- Panama and Namibia have planned to publicly share information on their fishing fleet in their waters via the open-access mapping tool by Global Fishing Watch (GFW).
- Both nations say such a move would be crucial in improving transparency in fisheries management and protecting their oceans.
- GFW’s mapping platform provides both general data for the public and more detailed information seen only by authorities.
- The tool helps identify if a boat is fishing during the closed season of a particular species; if it enters an unauthorized area; or if it sails into a protected area.
NUSA DUA, Indonesia — In a bid to beef up fisheries security, Panama and Namibia have announced their intentions to make information on the location of fishing boats in their waters publicly available via the open-access platform Global Fishing Watch (GFW).
Representatives of the two nations recently praised GFW’s mapping service for helping governments tackle illegal, unreported and unregulated (IUU) fishing. GFW tracks the location and activities of commercial fishing boats using signals from tracking devices that many fishing vessels carry: either the Automatic Identification System (AIS) that broadcasts publicly, or the Vessel Monitoring System, (VMS) which is proprietary to individual nations.
“We need to bring more openness … We need to democratize our global fisheries by becoming transparent,” Bernhardt Esau, Namibia’s minister of fisheries, said on Oct. 30 at a panel discussion during the Our Oceans Conference in Nusa Dua, Bali, Indonesia.
“Namibia should — though we’re not the starting point — be joining Peru and Indonesia,” he said.
Founded in 2015 as a partnership between Google, the conservation group Oceana and the nonprofit watchdog group SkyTruth, which uses tools like satellite imagery to monitor environmental issues, GFW provides a mapping platform that allows anyone to view or download data and investigate fishing activity in near real-time, for free.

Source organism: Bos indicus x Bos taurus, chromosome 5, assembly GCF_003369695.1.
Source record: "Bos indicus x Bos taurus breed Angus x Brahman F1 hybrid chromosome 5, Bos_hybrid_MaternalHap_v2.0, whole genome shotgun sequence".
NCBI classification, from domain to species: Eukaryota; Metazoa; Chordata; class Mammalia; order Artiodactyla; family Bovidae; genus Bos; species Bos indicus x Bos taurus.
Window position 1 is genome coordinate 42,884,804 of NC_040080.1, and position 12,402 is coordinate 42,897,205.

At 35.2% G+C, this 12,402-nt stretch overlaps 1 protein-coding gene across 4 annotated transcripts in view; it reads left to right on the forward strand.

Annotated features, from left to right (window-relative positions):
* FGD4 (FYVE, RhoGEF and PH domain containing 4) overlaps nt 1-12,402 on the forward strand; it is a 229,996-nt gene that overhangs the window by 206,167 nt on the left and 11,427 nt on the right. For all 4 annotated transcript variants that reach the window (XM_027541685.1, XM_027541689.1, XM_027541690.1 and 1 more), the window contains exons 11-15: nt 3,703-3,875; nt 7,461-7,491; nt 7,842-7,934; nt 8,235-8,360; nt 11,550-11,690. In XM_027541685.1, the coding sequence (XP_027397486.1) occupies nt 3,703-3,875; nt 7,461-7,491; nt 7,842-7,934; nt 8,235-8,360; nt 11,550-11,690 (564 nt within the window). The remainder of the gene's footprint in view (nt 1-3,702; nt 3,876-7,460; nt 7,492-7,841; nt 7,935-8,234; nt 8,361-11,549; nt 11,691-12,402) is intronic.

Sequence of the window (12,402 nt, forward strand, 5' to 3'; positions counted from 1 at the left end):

In June 2017, Indonesia became the first country to share its proprietary VMS data with GFW; Peru soon announced that it would follow the Southeast Asian country’s move. Both Peru and Indonesia are among the world’s top 10 fishing nations. Last month Peru officially started sharing VMS data on commercial fishing vessels in its waters.
“I’d like to express Panama’s interest to join this effort to share our data. We will upon my return to Panama discuss further with the relevant parties,” Panamanian Vice President Isabel de Saint Malo de Alvarado at the same panel discussion where Esau of Namibia made his remarks.
“I understand that steps have already been taken in this light, I really think this is the way,” she added.
Last month, Panama was one of four countries from Latin America that signed a memorandum of understanding with GFW and the environmental foundation PACIFICO to develop a joint strategy to improve transparency in fisheries management at the regional level. But the MOU stopped short of committing the countries to sharing fishing boats’ data with GFW.
GFW welcomed Panama and Namibia’s interest in sharing their proprietary vessel tracking data with the platform.
“This is good news because normally countries have been feeling the pressure to be more transparent,” Tony Long, chief executive officer of GFW, told Mongabay. “I’m really pleased that they’re going to consider it.”
Long also noted that more countries have expressed interest in partnering with his organization, and some are already taking steps toward publishing their fishing-fleet data on GFW’s online mapping platform. In May, for example, Costa Rica committed to publicly sharing its VMS data via the NGO’s map, but it has not yet done so.